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Sarah Palin and the Tea Party Movement Are at War With the GOP

Just as the GOP candidate has for more than 100 years, Dede Scozzafava was supposed to win the congressional seat in New York's 23rd district. Then Palin stepped in.

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Richard Viguerie, who co-founded the religious right with Phillips, issued a press release promising third-party woe unto GOP leaders.

"Conservatives' anger at Washington-establishment Republicans will cost the national committees tens of millions of dollars," Viguerie writes, "as conservative money will start flowing directly to the Tea Parties and their candidates."

For Armey and the FreedomWorks crew, the Fox pundits and the Club for Growth, the fight for the 23rd district is more about reminding the GOP establishment who's in charge: The business interests who fund those organizations, whose CEOs were likely not amused by the specter of a moderate Republican congresswoman who embraces the Employee Free Choice Act, a proposal for legislation that would make it easier for workers to join labor unions.

All their organizing on Hoffman's behalf bought him a shiny war chest, into which he reached for a barrage of television ads -- one featuring Thompson of TV's Law and Order fame -- arrayed against Scozzafava.

Jackson Stephens, a board member of the Club for Growth, created a group meant to look like a pro-Scozzafava organization that launched an ad calling the Republican candidate "the choice for progressives," highlighting her support for same-sex marriage, abortion rights and EFCA.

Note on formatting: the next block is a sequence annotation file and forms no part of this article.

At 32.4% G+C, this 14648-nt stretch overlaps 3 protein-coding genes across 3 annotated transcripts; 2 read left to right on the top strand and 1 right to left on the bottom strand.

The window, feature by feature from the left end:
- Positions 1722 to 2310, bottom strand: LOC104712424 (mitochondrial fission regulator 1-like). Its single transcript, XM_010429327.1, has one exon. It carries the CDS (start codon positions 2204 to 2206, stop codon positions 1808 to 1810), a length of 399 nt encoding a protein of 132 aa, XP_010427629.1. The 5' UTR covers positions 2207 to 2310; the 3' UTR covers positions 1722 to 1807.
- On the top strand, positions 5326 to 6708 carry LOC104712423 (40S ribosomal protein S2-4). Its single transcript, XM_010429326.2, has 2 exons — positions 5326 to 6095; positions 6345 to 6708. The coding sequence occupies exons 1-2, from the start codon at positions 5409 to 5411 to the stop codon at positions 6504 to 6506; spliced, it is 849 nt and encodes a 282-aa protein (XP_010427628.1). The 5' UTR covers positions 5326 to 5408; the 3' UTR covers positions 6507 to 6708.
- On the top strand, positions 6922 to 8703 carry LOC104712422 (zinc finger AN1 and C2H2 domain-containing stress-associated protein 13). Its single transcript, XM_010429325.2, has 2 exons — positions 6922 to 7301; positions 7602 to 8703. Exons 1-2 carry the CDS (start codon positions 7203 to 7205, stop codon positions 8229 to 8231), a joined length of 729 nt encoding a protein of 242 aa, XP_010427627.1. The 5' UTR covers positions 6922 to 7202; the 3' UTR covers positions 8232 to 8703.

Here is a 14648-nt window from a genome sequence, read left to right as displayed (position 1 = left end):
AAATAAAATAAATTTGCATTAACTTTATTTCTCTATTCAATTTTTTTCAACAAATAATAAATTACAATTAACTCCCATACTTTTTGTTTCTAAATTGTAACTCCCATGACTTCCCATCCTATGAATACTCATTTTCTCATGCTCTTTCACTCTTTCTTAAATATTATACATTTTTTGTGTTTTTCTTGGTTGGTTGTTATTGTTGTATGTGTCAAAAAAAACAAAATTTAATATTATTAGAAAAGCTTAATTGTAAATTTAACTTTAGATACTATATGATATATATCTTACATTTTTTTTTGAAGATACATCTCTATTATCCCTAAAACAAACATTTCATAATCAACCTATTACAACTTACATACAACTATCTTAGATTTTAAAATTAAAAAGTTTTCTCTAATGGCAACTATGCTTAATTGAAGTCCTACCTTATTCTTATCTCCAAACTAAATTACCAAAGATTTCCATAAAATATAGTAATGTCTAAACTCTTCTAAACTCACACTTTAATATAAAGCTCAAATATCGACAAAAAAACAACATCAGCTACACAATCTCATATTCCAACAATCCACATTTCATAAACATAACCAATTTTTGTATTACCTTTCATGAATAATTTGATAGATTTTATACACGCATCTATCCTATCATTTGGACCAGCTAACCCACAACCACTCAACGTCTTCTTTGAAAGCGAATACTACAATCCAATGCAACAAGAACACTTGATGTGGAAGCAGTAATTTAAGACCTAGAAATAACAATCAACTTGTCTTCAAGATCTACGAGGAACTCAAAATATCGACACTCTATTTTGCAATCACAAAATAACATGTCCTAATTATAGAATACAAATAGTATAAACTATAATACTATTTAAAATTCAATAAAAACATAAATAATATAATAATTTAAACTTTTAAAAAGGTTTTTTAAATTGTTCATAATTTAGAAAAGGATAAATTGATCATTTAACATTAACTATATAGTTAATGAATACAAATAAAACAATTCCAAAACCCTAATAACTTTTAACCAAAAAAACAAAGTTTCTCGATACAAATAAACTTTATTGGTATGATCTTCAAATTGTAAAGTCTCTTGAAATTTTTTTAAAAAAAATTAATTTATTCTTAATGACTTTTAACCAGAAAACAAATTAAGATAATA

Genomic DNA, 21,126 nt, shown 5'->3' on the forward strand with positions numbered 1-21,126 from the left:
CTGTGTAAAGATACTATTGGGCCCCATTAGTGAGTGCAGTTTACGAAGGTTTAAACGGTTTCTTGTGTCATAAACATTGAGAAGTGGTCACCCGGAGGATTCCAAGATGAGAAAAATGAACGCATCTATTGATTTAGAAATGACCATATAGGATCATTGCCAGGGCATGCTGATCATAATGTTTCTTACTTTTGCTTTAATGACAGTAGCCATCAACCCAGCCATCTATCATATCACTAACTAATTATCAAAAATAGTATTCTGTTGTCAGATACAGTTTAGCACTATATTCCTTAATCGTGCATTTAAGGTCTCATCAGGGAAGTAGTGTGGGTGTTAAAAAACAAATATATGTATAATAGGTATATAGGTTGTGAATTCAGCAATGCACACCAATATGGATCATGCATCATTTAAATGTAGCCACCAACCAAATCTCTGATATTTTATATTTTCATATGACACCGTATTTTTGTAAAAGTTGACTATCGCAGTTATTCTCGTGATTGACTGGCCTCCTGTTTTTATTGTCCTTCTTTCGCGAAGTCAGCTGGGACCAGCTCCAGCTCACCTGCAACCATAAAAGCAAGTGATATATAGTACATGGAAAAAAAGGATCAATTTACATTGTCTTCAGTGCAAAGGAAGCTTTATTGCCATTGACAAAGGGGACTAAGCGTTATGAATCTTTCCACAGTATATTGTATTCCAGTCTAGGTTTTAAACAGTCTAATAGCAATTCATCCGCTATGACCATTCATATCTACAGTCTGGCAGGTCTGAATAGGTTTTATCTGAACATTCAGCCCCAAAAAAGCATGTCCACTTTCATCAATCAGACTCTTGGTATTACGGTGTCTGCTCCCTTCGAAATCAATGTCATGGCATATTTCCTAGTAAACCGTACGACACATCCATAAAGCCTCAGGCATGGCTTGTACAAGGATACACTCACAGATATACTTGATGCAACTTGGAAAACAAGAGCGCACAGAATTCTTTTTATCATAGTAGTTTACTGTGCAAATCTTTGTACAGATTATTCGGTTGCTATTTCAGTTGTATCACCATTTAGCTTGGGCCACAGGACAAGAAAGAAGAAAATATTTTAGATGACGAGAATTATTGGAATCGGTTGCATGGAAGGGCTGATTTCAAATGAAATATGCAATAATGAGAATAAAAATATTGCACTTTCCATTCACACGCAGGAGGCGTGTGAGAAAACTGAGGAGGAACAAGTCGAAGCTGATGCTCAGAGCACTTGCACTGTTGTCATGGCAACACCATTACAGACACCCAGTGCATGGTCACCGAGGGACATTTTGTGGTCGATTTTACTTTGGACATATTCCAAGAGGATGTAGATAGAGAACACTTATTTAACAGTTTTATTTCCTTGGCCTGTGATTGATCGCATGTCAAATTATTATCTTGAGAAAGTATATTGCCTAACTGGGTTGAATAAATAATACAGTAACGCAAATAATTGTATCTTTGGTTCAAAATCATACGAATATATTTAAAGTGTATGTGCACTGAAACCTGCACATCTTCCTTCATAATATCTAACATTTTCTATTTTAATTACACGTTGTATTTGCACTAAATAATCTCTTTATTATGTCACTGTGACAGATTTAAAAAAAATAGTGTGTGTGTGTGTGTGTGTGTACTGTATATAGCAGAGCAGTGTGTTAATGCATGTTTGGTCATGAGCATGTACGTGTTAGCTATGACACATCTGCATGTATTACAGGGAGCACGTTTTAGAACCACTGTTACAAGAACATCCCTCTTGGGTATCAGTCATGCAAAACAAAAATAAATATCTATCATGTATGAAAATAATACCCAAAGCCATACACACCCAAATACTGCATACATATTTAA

Republican leaders got the message. When their candidate dropped out of the race on Saturday, they lined up behind Hoffman, the right's man. When Scozzafava, battered by the right, endorsed Owens, the Democrat, she was condemned by her former backer, Newt Gingrich, who told the Associated Press that he was "deeply upset" by Scozzafava's support of Owens. "I'm very, very let down," Gingrich said, "because she told everybody she was a Republican, and she said she was a loyal Republican."

Yet Gingrich, once the upstart who pushed his party's leaders further to the right, also decried the tactics of Armey and Palin, telling Fox's Greta Van Susteren, "... this idea that we're suddenly going to establish litmus tests, and all across the country we're going to purge the party of anybody who doesn't agree with us 100 percent -- that guarantees Obama's re-election. That guarantees Pelosi is speaker for life. I mean, I think that is a very destructive model for the Republican Party."

Newt's probably right. In the short run, this could be good for the Democrats.

But American politics is cyclical in nature. No victory is permanent. Sooner or later, voters tire of one side and elect the other.

As the Republican Party condenses to its most bitter strain, the poison is distilled. Chances are, that poison will be dispersed into the populace when voters at last tire of the Democrats. And that would be very bad for all of us.

Adele M. Stan AlterNet's Washington bureau chief.